Doing good for bumble bees takes finding out what’s bad for them.
Sarah Scott, a CFAES entomology doctoral student, is studying how the fuzzy, buzzy, black-and-yellow pollinators get exposed to heavy metals in their environment—and what it can mean to their survival.
Scott, at CFAES’ Waterman Agricultural and Natural Resources Laboratory, poses near hives housing bumble bees’ domesticated cousins. (Photo: Ken Chamberlain, CFAES.)
Learn about the importance of pollinators and about threats to them in a workshop at the Mahoning County office of OSU Extension, CFAES’s outreach arm. It’s tomorrow, Tuesday, Oct. 23, from 4:30-6:30 p.m. Registration is $10. Find out more. (Photo: Getty Images.)
The 2018 webinar series by CFAES’s Bee Lab continues at 9 a.m. Wednesday, June 20, with a talk called “Ethics in Beekeeping.” Speaking will be Kim Flottum, the editor of Medina-based Bee Culture magazine and the author of The Backyard Beekeeper and Better Beekeeping, among others.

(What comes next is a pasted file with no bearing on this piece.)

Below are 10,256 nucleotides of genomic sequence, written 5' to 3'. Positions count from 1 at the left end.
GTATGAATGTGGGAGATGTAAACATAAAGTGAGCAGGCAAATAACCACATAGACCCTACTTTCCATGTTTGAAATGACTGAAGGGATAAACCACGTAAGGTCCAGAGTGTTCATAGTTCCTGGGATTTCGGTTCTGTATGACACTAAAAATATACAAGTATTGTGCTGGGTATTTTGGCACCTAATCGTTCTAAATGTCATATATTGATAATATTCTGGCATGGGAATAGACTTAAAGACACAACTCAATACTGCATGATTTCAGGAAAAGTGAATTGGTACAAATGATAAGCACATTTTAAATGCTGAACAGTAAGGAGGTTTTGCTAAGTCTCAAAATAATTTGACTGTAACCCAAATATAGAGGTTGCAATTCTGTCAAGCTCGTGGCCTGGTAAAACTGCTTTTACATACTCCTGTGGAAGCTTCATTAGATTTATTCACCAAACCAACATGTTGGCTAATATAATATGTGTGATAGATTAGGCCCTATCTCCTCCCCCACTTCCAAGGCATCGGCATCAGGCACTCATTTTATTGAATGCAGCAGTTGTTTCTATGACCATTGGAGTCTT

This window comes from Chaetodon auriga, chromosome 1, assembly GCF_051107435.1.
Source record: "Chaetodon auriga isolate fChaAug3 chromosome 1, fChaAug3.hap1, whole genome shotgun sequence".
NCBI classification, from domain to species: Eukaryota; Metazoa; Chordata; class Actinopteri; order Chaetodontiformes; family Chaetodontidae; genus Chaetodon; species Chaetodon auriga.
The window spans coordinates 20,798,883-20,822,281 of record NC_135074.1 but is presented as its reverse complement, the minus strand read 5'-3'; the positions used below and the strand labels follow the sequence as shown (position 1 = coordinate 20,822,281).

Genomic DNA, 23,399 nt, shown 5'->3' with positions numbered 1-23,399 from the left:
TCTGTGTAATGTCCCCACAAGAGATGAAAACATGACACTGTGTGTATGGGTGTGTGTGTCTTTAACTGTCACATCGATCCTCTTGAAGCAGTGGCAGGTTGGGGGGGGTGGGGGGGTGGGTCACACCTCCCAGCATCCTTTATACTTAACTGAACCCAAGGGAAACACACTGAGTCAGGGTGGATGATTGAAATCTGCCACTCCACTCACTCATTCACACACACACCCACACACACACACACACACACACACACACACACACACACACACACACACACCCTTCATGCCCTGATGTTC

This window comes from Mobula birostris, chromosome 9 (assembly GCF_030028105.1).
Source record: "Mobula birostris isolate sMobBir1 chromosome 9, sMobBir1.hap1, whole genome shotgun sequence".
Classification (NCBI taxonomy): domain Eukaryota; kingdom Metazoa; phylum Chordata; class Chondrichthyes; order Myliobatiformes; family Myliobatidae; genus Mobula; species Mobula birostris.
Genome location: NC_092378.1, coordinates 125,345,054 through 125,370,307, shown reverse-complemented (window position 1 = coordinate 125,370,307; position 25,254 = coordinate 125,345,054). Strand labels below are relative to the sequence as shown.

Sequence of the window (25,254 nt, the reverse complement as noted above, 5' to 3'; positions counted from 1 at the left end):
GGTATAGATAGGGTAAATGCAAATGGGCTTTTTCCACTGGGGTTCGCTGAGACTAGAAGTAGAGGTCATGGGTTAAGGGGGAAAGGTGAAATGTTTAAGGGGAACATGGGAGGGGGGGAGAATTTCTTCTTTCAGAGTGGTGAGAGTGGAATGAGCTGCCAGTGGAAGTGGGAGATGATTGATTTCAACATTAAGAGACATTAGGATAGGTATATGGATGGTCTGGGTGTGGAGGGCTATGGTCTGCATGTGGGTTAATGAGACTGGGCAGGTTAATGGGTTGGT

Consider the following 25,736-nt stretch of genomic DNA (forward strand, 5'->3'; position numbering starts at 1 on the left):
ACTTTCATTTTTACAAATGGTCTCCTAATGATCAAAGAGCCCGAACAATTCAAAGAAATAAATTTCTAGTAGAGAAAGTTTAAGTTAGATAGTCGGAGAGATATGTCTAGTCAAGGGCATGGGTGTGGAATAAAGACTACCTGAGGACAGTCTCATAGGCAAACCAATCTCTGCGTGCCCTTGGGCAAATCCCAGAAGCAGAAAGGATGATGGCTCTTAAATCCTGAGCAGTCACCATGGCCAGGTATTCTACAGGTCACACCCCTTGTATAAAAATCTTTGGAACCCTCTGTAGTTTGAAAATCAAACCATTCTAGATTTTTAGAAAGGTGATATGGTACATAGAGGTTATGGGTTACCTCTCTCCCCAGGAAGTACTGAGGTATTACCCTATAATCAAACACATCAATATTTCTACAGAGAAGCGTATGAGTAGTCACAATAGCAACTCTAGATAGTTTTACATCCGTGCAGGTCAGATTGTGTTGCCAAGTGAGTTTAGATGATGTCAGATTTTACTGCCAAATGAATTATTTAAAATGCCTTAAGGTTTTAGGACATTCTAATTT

Elizabeth Long, assistant professor in CFAES’s Department of Entomology, presents “Death by Dust? The Case of the Disappearing Bee” at 7 p.m. Thursday, April 5, in the Wooster Science Café series. Long was a co-author of a 2017 Journal of Applied Ecology study that reported that neonicotinoid insectides, when used to protect corn seeds after planting, pose risks for honey bees.
With cold weather here, WOSU Public Media’s Phil Deoliveira looked at how Ohio beekeepers and their charges get through winter. CFAES entomologist Reed Johnson was one of the experts quoted, speaking on the importance of bees storing enough honey to eat to last through winter. “It’s not freezing to death that kills bees,” he said. “It’s running out of food and then freezing to death that kills them.” (Photo: Johnson in warmer times by Ken Chamberlain, CFAES Marketing and Communications.)
The Ecolab project on Ohio State’s Mansfield campus hosts its Power of Pollinators Open House from 4 to 6 p.m. Tuesday, Sept. 12, at 1760 University Drive. Admission is free and includes snacks, plants and seed packets.
Populations of pollinators — bees, butterflies and others — have seen significant drops in recent years, and the event will look at ways to help them. Talks will cover “Native Bees in Your Backyard,” “Pollinators Need Woodlands, Too!” and “Native Plant ID and Seed Collection.”